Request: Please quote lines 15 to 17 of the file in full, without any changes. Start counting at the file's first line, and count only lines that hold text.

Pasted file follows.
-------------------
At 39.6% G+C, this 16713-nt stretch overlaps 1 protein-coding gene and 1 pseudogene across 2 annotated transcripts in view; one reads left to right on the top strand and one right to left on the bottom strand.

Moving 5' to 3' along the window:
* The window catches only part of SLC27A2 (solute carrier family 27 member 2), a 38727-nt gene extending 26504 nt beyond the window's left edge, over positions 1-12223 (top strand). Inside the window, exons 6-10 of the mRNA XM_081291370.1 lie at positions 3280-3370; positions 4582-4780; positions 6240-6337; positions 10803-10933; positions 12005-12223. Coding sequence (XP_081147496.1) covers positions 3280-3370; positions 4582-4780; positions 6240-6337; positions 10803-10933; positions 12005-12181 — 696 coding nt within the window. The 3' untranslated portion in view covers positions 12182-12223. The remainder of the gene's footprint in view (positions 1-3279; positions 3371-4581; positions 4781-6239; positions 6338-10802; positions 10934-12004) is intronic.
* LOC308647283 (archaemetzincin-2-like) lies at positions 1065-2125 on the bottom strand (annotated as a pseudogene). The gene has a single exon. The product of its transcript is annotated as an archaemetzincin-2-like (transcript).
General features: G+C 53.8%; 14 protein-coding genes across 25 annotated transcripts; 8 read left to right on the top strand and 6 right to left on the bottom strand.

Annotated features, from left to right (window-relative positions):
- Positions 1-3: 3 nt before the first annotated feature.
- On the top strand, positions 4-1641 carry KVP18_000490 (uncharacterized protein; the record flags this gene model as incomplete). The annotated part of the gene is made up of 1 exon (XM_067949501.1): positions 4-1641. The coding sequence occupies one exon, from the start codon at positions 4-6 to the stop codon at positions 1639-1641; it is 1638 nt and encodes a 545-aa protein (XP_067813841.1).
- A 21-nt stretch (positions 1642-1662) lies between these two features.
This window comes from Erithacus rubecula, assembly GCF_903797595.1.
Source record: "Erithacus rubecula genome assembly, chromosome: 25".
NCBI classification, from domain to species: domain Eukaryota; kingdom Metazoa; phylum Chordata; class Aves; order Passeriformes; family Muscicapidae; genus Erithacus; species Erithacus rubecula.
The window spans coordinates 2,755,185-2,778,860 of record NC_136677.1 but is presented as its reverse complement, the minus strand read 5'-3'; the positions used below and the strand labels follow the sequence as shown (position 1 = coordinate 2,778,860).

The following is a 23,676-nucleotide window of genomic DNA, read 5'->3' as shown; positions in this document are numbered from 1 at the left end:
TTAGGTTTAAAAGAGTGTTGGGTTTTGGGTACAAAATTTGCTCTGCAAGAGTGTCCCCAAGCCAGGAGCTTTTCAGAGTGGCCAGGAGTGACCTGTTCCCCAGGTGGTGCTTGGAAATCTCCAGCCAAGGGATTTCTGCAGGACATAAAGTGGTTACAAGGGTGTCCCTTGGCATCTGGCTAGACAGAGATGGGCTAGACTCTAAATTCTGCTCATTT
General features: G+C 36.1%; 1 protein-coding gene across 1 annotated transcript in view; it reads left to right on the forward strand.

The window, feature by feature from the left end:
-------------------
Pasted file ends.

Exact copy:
TTAGGTTTAAAAGAGTGTTGGGTTTTGGGTACAAAATTTGCTCTGCAAGAGTGTCCCCAAGCCAGGAGCTTTTCAGAGTGGCCAGGAGTGACCTGTTCCCCAGGTGGTGCTTGGAAATCTCCAGCCAAGGGATTTCTGCAGGACATAAAGTGGTTACAAGGGTGTCCCTTGGCATCTGGCTAGACAGAGATGGGCTAGACTCTAAATTCTGCTCATTT
General features: G+C 36.1%; 1 protein-coding gene across 1 annotated transcript in view; it reads left to right on the forward strand.

The window, feature by feature from the left end: